For Immediate Release
Friday, January 26, 2024
GOVERNOR PHIL SCOTT ANNOUNCES GRANTS TO REHABILITATE VERMONT LANDMARKS AND HISTORIC BUILDINGS
Montpelier, Vt. – Governor Phil Scott, the Vermont Division for Historic Preservation (VDHP) and the Vermont Advisory Council on Historic Preservation today announced grants totaling $319,090 to 19 municipalities and non-profit organizations in six counties to facilitate the restoration and rehabilitation of Vermont landmarks and important historic buildings and structures. These grants will help to leverage more than $1.5 million in additional efforts.
“This successful program continues to support local projects and investments in communities across the state,” said Governor Scott. “This work employs skilled craftspeople, while also helping to preserve landmarks and monuments that are so important to the character of our state.”
“The projects funded in 2024 involve some of Vermont’s most iconic historic buildings and structures,” stated State Historic Preservation Officer Laura V. Trieschmann. “These places matter because they reflect our history and serve as the centerpieces of our communities. Preserving historic sites starts at the local level and we applaud this year’s grant recipients for their commitment.”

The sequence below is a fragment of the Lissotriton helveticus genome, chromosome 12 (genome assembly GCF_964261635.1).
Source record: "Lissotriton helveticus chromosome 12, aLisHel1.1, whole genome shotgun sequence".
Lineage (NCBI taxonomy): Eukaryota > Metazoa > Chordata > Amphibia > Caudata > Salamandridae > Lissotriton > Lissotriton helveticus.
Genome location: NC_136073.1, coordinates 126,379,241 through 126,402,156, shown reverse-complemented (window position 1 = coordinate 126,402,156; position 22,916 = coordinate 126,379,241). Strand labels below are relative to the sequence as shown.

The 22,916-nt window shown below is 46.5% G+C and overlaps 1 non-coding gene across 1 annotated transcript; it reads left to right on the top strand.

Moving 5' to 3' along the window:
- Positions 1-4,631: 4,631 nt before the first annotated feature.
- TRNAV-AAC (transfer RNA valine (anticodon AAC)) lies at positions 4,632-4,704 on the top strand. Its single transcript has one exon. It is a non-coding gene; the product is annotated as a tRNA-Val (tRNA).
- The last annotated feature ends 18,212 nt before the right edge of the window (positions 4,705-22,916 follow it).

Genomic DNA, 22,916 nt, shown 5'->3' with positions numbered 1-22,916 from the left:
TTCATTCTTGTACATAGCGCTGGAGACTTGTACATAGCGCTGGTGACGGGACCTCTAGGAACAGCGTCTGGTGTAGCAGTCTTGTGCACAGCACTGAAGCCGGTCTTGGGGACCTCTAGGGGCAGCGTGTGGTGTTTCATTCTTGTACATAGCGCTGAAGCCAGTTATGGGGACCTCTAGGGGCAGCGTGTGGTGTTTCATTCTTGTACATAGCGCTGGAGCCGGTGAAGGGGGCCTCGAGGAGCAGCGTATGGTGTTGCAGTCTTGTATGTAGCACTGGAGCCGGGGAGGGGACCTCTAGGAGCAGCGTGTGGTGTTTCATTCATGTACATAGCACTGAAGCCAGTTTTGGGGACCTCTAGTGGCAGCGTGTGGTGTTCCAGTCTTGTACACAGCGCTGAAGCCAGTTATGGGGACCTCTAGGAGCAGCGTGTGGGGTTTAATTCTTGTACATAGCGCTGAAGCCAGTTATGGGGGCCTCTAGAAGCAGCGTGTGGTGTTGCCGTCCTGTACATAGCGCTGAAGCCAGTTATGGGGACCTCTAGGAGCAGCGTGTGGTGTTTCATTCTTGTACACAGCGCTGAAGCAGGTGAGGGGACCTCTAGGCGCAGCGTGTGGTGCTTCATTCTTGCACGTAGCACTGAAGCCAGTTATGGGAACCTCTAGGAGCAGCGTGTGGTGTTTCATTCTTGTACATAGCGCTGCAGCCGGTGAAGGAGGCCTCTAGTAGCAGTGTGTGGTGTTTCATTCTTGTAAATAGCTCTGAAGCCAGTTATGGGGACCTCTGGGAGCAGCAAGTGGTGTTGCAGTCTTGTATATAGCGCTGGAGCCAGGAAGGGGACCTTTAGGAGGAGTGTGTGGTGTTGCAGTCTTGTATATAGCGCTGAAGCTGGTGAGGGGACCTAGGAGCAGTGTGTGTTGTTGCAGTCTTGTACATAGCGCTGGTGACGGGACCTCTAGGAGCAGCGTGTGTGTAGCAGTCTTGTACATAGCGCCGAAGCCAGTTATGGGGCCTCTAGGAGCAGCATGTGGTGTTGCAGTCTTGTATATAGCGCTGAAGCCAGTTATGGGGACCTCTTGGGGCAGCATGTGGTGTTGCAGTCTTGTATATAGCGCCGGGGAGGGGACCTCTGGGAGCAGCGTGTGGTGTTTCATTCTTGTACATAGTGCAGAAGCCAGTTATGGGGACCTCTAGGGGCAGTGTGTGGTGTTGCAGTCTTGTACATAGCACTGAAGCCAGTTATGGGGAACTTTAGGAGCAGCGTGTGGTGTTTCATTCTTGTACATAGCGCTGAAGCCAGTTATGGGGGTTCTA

Grants awarded this year will support work on historic Vermont landmarks, including the Rockingham Meetinghouse, Middlebury Congregational Church, and the First Unitarian Universalist Church in Burlington. Other projects include replacement of the slate roof at the Braintree Hill Meeting House, chimney reconstruction at the Chaffee Center in Rutland, masonry repairs on the West Townsend Stone Arch Bridge, structural work on the tower of the Old First Church in Bennington, and window restoration at the Tenney Memorial Library in Newbury. See the full list of award winners on the VDHP website.
The Division for Historic Preservation administers the Historic Preservation Grants, a state-funded program awarding one-to-one matching grants up to $20,000 for the rehabilitation of civic and community resources that are a vital part of Vermont’s historic downtowns, villages, and rural communities. To qualify, the resource must be at least 50 years of age and listed in or eligible for the National Register of Historic Places. Since the creation of the Historic Preservation Grants in 1986, more than 650 projects on historic buildings, structures, and sites owned by municipalities and non-profits have received $6.7 million. For more information about the Historic Preservation Grant program, please visit the VDHP website.